Fitbit snaps up workplace wellness health coaching business Twine Health

Stephanie Baum
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Fitbit made another step towards deepening its healthcare footprint with the acquisition of MIT Media Lab spinout Twine Health, according to a company news release. Under the terms of the deal, the wearables will integrate Twine Health staff into its Health Solutions Group and make Cofounder and CEO John Moore Fitbit’s Medical Director

Note: This story has been updated with comments from Adam Pellegrini, Fitbit General Manager, and Twine Health CEO John Moore.

Adam Pellegrini, Fitbit General Manager, said the Twine Health deal gives Fitbit what it had been missing to help fulfill its healthcare ambitions: a collaborative care platform — the ability to help customers to share personal health data with clinicians.

“Since I joined and before, we have been building out a healthcare strategy… But we needed a healthcare platform that could connect to electronic health records and other platforms…Collaborative care is the future.”

Moore added: “The thing that Twine Health did from the beginning was we focused on clinical research and outcomes first. We methodically validated our approach through trials and proved outcomes,” he said. “But one thing we struggled with was providing the best, integrated experience.” He noted that Fitbit offered that and shared the company’s vision.

Twine Health has raised $8.3 million since it was founded in 2013. Among its investors are Khosla Ventures, Provenance Venture Forum, Qiming Venture Partners, and Tower Capital Partners. Although the company once had a broad target audience that included accountable care organizations, it turned the focus of its health coaching program to companies adopting workplace wellness programs.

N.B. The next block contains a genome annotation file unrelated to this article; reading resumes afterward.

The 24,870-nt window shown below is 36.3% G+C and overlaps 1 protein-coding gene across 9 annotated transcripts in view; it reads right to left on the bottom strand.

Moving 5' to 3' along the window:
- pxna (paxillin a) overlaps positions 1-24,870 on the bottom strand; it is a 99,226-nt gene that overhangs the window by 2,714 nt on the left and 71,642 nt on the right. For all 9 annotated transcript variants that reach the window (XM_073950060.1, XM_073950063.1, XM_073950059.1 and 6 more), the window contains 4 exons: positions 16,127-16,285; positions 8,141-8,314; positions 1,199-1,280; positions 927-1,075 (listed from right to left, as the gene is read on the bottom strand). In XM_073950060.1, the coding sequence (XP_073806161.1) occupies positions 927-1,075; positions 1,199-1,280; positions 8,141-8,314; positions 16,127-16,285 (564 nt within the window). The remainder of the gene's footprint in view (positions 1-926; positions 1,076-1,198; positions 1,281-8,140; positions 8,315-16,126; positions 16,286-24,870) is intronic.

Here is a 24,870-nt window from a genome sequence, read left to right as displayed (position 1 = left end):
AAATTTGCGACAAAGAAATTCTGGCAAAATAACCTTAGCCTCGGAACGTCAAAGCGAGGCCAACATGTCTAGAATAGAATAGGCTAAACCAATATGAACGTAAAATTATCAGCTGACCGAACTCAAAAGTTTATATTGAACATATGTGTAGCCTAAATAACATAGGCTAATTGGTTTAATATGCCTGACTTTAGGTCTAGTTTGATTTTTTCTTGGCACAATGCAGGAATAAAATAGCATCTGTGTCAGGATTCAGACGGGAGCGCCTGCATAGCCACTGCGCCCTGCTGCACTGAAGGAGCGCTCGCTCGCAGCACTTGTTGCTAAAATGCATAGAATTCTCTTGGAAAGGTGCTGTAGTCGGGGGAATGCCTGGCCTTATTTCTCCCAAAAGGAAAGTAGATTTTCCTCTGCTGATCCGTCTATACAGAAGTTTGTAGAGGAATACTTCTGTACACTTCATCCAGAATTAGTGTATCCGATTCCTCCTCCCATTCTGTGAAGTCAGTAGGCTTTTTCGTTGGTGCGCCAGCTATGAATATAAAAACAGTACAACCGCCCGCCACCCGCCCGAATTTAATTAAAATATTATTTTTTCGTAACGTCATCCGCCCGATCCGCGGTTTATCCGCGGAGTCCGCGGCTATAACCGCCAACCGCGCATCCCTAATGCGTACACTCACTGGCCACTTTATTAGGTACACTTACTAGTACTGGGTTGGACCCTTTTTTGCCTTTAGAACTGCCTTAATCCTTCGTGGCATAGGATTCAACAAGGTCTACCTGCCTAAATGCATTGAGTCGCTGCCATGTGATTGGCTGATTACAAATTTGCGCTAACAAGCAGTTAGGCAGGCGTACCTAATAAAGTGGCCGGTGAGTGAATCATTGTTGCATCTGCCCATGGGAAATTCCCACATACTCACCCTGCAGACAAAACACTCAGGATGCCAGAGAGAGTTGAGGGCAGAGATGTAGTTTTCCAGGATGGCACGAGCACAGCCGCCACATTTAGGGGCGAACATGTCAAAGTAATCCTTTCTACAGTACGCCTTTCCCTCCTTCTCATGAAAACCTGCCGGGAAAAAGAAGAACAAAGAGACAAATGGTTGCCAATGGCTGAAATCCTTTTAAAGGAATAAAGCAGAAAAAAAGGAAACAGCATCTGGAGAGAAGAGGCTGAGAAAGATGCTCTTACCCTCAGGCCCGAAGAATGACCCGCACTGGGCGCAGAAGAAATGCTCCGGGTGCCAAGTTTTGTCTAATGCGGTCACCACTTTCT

The Boston-based company’s program revolves around employees who participate in annual biometric screenings for hypertension, obesity, diabetes and back pain. Program participants work with assigned coaches on goals that matter to them. They use connected devices to track their progress to improve how they manage their health through texting and video interaction.

One example of how Twine Health has quantified its work is a hypertension program it did with University of Pennsylvania Health System employees. It led to 90 percent of participants getting mismanaged hypertension under control in 90 days and they continued to successfully manage it one year later, according to the company.

With an eye to how Twine Health will be integrated into Fitbit, the cofounder and CEO of the wearables business James Park said in the release that Fitbit would extend the benefits of the Twine platform to its users and expand into new condition areas. One example of Fitbit’s interest in using its wearables to help users manage chronic conditions is its partnerships with Medtronic and Dexcom.

Fitbit has spent the past few years building up its corporate wellness business Group Health. Last year, on an earnings call with analysts, Park noted that Fitbit Group Health is critical to the growth of the company. In November, Park hinted that a deal with a company like Twine Health was in the works when he said the larger healthcare opportunity for Fitbit beyond medtech partnerships might come with programming and coaching accompanying the data to guide users.

Fitbit snaps up workplace wellness health coaching business Twine Health